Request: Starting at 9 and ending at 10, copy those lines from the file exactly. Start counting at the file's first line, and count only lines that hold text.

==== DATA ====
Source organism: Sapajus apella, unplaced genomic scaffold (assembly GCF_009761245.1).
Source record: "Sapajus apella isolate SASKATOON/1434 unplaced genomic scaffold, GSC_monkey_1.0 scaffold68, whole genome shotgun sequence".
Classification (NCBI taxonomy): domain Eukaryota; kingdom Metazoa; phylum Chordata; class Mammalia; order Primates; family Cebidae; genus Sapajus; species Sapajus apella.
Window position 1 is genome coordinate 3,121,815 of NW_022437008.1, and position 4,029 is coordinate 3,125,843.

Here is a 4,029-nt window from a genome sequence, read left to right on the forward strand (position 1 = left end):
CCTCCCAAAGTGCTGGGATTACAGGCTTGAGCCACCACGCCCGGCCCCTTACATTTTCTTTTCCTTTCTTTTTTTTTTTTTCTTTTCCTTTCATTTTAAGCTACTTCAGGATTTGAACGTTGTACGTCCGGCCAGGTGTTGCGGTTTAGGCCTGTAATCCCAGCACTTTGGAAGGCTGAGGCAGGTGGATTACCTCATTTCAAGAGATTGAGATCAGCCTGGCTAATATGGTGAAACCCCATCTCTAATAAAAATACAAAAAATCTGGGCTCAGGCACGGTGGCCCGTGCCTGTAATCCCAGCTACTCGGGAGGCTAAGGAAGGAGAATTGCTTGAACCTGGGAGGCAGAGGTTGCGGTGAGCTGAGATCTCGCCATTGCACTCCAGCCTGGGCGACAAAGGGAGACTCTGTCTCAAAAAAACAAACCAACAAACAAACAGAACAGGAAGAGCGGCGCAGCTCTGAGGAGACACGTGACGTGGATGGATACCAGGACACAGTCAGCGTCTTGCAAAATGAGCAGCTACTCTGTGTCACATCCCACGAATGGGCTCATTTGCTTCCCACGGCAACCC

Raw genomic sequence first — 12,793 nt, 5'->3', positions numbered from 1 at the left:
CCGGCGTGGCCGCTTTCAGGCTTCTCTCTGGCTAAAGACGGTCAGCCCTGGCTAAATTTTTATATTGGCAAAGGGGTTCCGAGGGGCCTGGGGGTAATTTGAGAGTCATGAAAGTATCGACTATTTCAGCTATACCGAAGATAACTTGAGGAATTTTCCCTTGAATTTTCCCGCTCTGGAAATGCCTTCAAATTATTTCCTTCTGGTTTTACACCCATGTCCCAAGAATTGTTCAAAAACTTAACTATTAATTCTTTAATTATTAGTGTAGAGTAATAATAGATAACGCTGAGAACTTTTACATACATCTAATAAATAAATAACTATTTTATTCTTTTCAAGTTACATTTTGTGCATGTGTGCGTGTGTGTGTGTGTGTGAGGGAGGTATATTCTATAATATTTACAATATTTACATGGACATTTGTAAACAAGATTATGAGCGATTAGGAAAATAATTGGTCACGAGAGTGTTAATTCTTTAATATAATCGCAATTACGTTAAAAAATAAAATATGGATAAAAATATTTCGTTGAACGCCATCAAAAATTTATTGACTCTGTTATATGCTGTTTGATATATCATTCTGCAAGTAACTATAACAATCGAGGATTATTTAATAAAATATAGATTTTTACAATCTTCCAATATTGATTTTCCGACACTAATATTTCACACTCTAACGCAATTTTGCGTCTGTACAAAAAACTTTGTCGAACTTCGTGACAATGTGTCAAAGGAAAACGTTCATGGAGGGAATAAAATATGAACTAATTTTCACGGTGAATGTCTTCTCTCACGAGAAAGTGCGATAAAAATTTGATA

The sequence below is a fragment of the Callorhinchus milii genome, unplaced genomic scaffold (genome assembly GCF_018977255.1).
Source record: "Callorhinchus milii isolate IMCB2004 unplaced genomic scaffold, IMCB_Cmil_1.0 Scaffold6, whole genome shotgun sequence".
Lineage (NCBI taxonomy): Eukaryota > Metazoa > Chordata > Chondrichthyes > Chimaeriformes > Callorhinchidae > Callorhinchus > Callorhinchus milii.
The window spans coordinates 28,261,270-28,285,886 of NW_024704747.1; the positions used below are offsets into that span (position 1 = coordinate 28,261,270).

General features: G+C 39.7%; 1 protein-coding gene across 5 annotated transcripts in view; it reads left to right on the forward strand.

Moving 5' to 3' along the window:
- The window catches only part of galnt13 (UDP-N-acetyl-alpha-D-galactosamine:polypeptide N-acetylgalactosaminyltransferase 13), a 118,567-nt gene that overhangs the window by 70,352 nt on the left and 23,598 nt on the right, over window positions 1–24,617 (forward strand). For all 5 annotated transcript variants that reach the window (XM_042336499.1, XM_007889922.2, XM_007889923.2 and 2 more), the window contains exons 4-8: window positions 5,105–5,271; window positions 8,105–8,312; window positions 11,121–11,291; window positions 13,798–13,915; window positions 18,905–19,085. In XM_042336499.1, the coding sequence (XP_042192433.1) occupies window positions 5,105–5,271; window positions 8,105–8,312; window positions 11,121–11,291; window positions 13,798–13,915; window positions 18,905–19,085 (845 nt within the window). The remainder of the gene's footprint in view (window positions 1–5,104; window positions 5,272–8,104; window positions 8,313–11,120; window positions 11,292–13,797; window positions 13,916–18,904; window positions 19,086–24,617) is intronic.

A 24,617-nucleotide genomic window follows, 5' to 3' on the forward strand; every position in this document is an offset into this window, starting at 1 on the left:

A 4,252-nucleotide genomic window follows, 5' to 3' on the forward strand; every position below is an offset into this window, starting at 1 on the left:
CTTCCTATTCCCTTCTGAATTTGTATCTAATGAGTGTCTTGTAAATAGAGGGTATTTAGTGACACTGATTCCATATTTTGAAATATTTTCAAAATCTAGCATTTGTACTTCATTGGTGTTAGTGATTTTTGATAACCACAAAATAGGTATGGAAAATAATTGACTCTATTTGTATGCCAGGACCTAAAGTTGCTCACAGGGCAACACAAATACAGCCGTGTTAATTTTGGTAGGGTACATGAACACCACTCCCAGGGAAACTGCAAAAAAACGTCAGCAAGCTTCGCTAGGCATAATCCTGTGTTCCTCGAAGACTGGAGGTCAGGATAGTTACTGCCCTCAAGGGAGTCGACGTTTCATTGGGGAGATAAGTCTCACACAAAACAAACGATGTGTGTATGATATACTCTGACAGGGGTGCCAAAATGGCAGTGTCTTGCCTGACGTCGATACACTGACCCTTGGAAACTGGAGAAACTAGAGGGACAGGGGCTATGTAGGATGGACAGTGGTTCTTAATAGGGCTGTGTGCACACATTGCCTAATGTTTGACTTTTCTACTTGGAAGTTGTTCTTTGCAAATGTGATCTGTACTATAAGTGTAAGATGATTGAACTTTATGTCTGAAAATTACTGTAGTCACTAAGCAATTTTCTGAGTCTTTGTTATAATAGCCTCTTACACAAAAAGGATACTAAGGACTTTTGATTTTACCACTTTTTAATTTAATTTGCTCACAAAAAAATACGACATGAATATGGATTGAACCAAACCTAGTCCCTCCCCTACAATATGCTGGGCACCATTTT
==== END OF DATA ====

The sequence below is a fragment of the Callorhinchus milii genome, unplaced genomic scaffold (genome assembly GCF_018977255.1).
Source record: "Callorhinchus milii isolate IMCB2004 unplaced genomic scaffold, IMCB_Cmil_1.0 Scaffold6, whole genome shotgun sequence".